And keep your eye on Reid Guess, the pitmaster behind Guess Family Barbecue, the trailer at 324 Sixth Street. His barbecue is phenomenal — everyone wants to work with him. He’s a nice guy, and he’s got a few things up his sleeve. He’s definitely one to watch. Mark my words.

WACOAN: We’ve talked a lot about small businesses downtown. Do you think they are, by nature, more daring?

Gragg: To be a small-business person, most of the people I know are pursuing a passion. Just to open a business at all means you’re a little bit of a risk-taker. A lot of people, they’ll go all in to make it work: ‘I’m gonna take a chance on this part of town because I like it.’

For the 10-plus years I’ve been here, there’s this pioneer spirit downtown. If you have this passion and want to make something work or start an initiative or an organization, or you want to do art, if you just go out and start meeting people and talking to people and making friends, people who are downtown want to support you. It’s a community. They want to see others succeed.

I’m friends with a number of businesspeople downtown, and they regularly say, ‘I like this guy — I like what he’s doing, and I want to help him out.’ I think you don’t always see that just anywhere you want to put a business.

WACOAN: Waco has always been described as great for families. How is it great for people who aren’t in the process of raising kids — specifically looking at downtown?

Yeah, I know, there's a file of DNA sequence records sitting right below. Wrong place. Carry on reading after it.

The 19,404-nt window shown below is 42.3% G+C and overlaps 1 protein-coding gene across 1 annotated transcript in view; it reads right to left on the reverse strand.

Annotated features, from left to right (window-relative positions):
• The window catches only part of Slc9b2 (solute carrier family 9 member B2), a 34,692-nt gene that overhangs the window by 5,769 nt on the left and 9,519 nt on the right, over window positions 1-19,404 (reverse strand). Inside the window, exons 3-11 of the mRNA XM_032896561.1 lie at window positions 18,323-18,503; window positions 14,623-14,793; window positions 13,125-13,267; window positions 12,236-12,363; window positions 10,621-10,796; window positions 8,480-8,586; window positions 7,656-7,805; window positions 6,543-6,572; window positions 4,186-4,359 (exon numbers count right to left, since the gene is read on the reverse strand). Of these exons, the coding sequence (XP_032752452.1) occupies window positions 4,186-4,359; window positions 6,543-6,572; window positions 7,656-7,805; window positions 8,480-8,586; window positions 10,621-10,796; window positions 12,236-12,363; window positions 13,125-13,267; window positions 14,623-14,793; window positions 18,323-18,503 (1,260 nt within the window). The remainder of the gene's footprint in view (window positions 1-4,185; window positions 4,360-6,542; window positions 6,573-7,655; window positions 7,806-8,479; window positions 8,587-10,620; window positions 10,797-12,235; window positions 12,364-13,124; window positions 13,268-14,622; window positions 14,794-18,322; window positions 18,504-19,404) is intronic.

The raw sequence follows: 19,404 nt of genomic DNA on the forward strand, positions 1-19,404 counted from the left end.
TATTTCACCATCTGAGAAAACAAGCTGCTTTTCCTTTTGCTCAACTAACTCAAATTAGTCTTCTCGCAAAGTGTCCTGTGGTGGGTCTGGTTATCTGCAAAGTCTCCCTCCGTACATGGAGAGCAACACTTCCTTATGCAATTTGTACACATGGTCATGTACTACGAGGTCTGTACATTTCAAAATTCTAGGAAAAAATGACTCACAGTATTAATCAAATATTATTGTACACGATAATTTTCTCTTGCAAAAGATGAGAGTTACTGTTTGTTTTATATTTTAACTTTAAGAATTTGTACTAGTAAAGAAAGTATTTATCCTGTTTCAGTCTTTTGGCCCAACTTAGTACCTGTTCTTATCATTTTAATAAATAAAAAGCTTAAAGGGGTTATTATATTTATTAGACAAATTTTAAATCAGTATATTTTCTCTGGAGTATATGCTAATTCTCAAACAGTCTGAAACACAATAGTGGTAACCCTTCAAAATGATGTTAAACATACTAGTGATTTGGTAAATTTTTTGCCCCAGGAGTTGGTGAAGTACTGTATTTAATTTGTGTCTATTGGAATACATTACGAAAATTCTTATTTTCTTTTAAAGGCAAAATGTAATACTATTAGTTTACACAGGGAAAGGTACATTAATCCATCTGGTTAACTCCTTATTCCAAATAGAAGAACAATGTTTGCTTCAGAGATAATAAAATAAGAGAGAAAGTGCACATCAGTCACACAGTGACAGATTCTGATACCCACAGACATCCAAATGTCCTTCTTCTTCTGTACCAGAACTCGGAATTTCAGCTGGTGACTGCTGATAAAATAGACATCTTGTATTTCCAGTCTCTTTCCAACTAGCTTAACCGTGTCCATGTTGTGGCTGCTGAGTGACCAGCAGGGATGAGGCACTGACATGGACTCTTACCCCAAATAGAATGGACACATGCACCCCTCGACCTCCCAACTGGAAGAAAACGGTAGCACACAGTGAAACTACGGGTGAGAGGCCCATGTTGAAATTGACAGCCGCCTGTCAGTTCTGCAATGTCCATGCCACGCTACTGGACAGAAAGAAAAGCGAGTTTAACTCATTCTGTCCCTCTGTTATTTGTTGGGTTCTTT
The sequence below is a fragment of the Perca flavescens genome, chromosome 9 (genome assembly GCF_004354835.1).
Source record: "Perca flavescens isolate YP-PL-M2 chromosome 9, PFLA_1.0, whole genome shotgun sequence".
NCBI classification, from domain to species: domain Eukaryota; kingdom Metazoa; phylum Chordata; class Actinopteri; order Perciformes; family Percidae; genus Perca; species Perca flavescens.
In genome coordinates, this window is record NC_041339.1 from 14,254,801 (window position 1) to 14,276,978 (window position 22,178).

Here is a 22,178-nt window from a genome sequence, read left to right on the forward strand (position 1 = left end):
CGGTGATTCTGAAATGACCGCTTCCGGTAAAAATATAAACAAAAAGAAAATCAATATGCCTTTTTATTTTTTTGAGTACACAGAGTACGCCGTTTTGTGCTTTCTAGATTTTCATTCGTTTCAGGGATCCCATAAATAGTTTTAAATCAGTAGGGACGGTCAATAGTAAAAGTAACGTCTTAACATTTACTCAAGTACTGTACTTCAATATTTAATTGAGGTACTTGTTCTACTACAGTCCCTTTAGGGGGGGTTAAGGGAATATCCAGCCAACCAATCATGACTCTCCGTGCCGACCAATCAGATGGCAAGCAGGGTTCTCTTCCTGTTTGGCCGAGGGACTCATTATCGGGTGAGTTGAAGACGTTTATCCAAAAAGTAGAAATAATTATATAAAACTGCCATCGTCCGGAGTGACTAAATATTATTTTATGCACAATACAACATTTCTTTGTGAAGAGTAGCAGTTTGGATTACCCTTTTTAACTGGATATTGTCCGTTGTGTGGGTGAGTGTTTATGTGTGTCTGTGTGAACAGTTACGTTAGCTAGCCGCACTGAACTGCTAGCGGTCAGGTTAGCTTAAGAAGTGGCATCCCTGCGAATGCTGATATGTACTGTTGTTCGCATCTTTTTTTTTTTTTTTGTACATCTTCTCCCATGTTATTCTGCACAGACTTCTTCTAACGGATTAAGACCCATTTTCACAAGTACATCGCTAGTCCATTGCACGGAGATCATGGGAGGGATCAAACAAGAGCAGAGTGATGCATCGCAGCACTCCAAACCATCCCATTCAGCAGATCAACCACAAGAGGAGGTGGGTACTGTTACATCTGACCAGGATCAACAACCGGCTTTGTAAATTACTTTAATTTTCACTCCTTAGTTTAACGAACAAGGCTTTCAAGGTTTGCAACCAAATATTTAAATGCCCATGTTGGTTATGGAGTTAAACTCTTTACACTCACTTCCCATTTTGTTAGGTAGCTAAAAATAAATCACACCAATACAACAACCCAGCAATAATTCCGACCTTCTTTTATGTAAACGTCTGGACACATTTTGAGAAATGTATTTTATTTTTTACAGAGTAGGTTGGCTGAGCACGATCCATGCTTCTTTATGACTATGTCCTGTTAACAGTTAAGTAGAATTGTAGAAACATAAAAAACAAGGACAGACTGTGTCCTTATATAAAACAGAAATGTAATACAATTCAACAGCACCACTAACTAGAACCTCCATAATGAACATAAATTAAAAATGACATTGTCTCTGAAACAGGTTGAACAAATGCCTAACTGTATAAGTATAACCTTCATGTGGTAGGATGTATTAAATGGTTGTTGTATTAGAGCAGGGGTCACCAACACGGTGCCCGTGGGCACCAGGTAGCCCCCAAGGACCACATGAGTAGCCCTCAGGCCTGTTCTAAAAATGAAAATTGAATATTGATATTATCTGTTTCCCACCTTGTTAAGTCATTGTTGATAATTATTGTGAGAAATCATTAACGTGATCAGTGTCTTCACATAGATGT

Gragg: Definitely, it’s a great place to be an empty nester. I know couples who had houses in another part of Waco, and everyone’s out of the house and why do we have all this room? And they packed up and moved downtown. Maybe they’re retired and they walk to get coffee, walk their dog, walk to have a glass of wine. If you’re a retiree, come on!

Young couples — anyone who’s fired up to make their mark, whether that’s a business, whether you’re an entrepreneur. If you want to build something or grow something or become a part of something, you can do it in Waco in a way that would be much harder in Dallas or Austin. [Those cities are] great for being a consumer because everything is there for you. But if you want to build or grow or really leave an impact, it’s not that it can’t be done those other places, but it’s a lot easier in Waco.

In Waco, if you decide a thing is a thing, then it’s a thing. If you are in Waco, and you say, ‘You know what, on the third Thursday of every month I want to wear a 14th century French wig and talk about obscure French literature at Dichotomy and call it some crazy name, and I want people to notice us,’ then you can do it. Not only can you do it, but you can end up with an article about it.

WACOAN: Speaking of growing businesses, you sell Waco pins at your website Pinberry.co. How did that come about?

Gragg: I have been making Waco Christmas ornaments for four or five years now. I make them out of felt, and they’re so much fun. One day last spring I was talking to a friend, and she said, ‘Look at this pin I got in the mail — my friend in Dallas makes pins.’ Through Instagram, I knew pins were really hot right now, especially with younger people. It never occurred to me that a regular person could have a pin designed and made.